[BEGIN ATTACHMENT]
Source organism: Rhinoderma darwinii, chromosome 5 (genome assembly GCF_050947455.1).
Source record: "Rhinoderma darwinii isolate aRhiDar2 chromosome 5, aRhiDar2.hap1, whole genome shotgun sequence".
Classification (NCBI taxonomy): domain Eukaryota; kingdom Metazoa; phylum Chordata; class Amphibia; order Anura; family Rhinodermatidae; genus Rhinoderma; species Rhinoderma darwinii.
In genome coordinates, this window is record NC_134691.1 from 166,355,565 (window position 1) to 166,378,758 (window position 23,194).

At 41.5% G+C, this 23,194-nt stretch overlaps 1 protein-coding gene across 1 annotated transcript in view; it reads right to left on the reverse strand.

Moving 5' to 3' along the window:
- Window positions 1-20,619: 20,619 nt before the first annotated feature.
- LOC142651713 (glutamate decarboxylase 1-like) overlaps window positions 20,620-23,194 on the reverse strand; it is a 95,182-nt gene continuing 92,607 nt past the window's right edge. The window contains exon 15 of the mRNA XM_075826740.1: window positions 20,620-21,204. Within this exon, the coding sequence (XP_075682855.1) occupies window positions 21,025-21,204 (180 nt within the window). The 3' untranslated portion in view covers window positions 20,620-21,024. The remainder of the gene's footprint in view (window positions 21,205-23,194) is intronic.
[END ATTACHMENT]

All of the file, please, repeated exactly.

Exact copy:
Source organism: Rhinoderma darwinii, chromosome 5 (genome assembly GCF_050947455.1).
Source record: "Rhinoderma darwinii isolate aRhiDar2 chromosome 5, aRhiDar2.hap1, whole genome shotgun sequence".
Classification (NCBI taxonomy): domain Eukaryota; kingdom Metazoa; phylum Chordata; class Amphibia; order Anura; family Rhinodermatidae; genus Rhinoderma; species Rhinoderma darwinii.
In genome coordinates, this window is record NC_134691.1 from 166,355,565 (window position 1) to 166,378,758 (window position 23,194).

At 41.5% G+C, this 23,194-nt stretch overlaps 1 protein-coding gene across 1 annotated transcript in view; it reads right to left on the reverse strand.

Moving 5' to 3' along the window:
- Window positions 1-20,619: 20,619 nt before the first annotated feature.
- LOC142651713 (glutamate decarboxylase 1-like) overlaps window positions 20,620-23,194 on the reverse strand; it is a 95,182-nt gene continuing 92,607 nt past the window's right edge. The window contains exon 15 of the mRNA XM_075826740.1: window positions 20,620-21,204. Within this exon, the coding sequence (XP_075682855.1) occupies window positions 21,025-21,204 (180 nt within the window). The 3' untranslated portion in view covers window positions 20,620-21,024. The remainder of the gene's footprint in view (window positions 21,205-23,194) is intronic.